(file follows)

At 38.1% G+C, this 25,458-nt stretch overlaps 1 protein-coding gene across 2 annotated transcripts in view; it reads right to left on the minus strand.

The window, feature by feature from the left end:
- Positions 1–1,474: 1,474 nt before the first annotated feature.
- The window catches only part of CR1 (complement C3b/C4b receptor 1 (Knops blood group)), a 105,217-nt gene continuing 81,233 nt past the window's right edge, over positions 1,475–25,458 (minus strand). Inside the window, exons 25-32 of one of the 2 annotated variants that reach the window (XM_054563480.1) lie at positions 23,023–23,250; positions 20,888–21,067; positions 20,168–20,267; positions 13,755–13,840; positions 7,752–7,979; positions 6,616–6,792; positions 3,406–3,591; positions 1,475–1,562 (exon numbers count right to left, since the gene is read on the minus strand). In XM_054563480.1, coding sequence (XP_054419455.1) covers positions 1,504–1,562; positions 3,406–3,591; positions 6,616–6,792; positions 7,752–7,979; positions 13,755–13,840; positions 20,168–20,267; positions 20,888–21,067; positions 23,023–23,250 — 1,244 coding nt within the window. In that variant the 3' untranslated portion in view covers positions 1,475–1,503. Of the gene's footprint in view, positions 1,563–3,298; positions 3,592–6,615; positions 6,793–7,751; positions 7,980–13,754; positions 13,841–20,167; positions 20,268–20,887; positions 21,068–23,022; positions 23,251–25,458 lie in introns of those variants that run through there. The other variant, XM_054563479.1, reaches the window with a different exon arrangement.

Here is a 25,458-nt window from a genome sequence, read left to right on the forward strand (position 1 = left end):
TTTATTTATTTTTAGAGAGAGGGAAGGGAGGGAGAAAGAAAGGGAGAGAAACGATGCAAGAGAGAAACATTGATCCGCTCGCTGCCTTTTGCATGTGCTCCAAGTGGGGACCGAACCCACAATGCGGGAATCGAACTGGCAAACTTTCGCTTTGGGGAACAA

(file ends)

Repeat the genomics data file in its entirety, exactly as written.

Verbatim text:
At 38.1% G+C, this 25,458-nt stretch overlaps 1 protein-coding gene across 2 annotated transcripts in view; it reads right to left on the minus strand.

The window, feature by feature from the left end:
- Positions 1–1,474: 1,474 nt before the first annotated feature.
- The window catches only part of CR1 (complement C3b/C4b receptor 1 (Knops blood group)), a 105,217-nt gene continuing 81,233 nt past the window's right edge, over positions 1,475–25,458 (minus strand). Inside the window, exons 25-32 of one of the 2 annotated variants that reach the window (XM_054563480.1) lie at positions 23,023–23,250; positions 20,888–21,067; positions 20,168–20,267; positions 13,755–13,840; positions 7,752–7,979; positions 6,616–6,792; positions 3,406–3,591; positions 1,475–1,562 (exon numbers count right to left, since the gene is read on the minus strand). In XM_054563480.1, coding sequence (XP_054419455.1) covers positions 1,504–1,562; positions 3,406–3,591; positions 6,616–6,792; positions 7,752–7,979; positions 13,755–13,840; positions 20,168–20,267; positions 20,888–21,067; positions 23,023–23,250 — 1,244 coding nt within the window. In that variant the 3' untranslated portion in view covers positions 1,475–1,503. Of the gene's footprint in view, positions 1,563–3,298; positions 3,592–6,615; positions 6,793–7,751; positions 7,980–13,754; positions 13,841–20,167; positions 20,268–20,887; positions 21,068–23,022; positions 23,251–25,458 lie in introns of those variants that run through there. The other variant, XM_054563479.1, reaches the window with a different exon arrangement.

Here is a 25,458-nt window from a genome sequence, read left to right on the forward strand (position 1 = left end):
TTTATTTATTTTTAGAGAGAGGGAAGGGAGGGAGAAAGAAAGGGAGAGAAACGATGCAAGAGAGAAACATTGATCCGCTCGCTGCCTTTTGCATGTGCTCCAAGTGGGGACCGAACCCACAATGCGGGAATCGAACTGGCAAACTTTCGCTTTGGGGAACAA